Dade schools start class Aug. 22, later than most districts in Florida. Carvalho also said in the statement that the later start date means the COVID situation could change for better or worse before children have to return to class, giving the district more time to make a decision on masks.
Karla Hernandez Mats, president of United Teachers of Dade, released a statement supporting a mask mandate.
“With the Delta variant explosive spread across Miami-Dade over the past couple of weeks, and its resultant increase in hospitalizations, we believe that the newly issued mask guidelines from the American Academy of Pediatrics and the CDC are in the best interest of our students and educators. M-DCPS should follow the recommendations from these medical experts to ensure a safe and successful reopening for our community.”
Following the CDC’s change in direction regarding masks in schools, the Monroe County School District in the Florida Keys issued a guidance Wednesday urging eligible students to get vaccinated, that all students and staff wear masks, that unvaccinated students and staff exposed to COVID stay home and that anyone showing coronavirus symptoms stay home.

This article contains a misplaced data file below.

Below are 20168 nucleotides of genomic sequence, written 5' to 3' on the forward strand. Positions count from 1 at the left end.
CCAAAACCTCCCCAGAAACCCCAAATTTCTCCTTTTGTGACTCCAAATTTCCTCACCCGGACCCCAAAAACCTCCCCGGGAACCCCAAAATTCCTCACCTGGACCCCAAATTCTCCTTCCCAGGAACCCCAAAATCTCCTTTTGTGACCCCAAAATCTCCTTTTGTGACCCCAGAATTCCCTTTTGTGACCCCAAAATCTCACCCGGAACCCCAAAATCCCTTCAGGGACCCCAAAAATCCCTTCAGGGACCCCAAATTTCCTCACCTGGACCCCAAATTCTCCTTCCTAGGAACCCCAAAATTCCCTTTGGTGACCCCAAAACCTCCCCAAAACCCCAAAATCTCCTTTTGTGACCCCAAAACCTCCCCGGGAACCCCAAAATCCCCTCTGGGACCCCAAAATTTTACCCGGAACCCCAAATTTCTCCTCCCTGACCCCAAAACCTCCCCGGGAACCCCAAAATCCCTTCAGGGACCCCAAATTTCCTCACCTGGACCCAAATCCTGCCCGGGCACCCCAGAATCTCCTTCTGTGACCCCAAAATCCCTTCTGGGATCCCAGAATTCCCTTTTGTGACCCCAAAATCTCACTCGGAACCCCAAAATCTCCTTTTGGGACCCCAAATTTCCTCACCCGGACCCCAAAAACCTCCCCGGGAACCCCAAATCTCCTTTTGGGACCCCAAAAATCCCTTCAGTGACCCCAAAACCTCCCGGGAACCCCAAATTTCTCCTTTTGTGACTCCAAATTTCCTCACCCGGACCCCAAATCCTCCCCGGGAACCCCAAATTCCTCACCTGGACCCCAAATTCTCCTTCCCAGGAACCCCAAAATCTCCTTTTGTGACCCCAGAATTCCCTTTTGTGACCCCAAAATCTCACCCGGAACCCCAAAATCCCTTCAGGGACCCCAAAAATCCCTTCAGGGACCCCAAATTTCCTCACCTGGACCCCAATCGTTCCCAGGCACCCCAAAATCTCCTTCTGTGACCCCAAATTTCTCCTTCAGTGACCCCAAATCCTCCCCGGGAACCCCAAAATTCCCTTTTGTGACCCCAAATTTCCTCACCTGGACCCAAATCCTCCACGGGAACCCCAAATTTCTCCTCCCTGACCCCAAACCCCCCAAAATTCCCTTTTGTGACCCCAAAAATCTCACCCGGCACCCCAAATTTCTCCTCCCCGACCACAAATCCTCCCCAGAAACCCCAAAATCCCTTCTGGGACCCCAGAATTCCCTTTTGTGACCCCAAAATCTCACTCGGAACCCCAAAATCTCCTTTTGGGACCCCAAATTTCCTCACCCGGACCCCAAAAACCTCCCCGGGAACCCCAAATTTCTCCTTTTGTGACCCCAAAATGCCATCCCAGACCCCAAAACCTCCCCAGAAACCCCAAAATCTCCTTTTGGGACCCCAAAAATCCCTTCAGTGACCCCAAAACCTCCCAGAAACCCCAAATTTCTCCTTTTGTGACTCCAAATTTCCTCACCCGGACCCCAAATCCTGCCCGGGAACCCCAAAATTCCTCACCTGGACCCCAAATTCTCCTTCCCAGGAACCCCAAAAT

However, mask wearing when class begins Aug. 12 is optional, for now.
“We are hoping parents and students alike recognize the benefits of being vaccinated and wearing a mask if you cannot be vaccinated,” Monroe Superintendent Theresa Axford said in a statement. “For those who remain unvaccinated you are still at risk of infection and of infecting others if you don’t wear a mask.”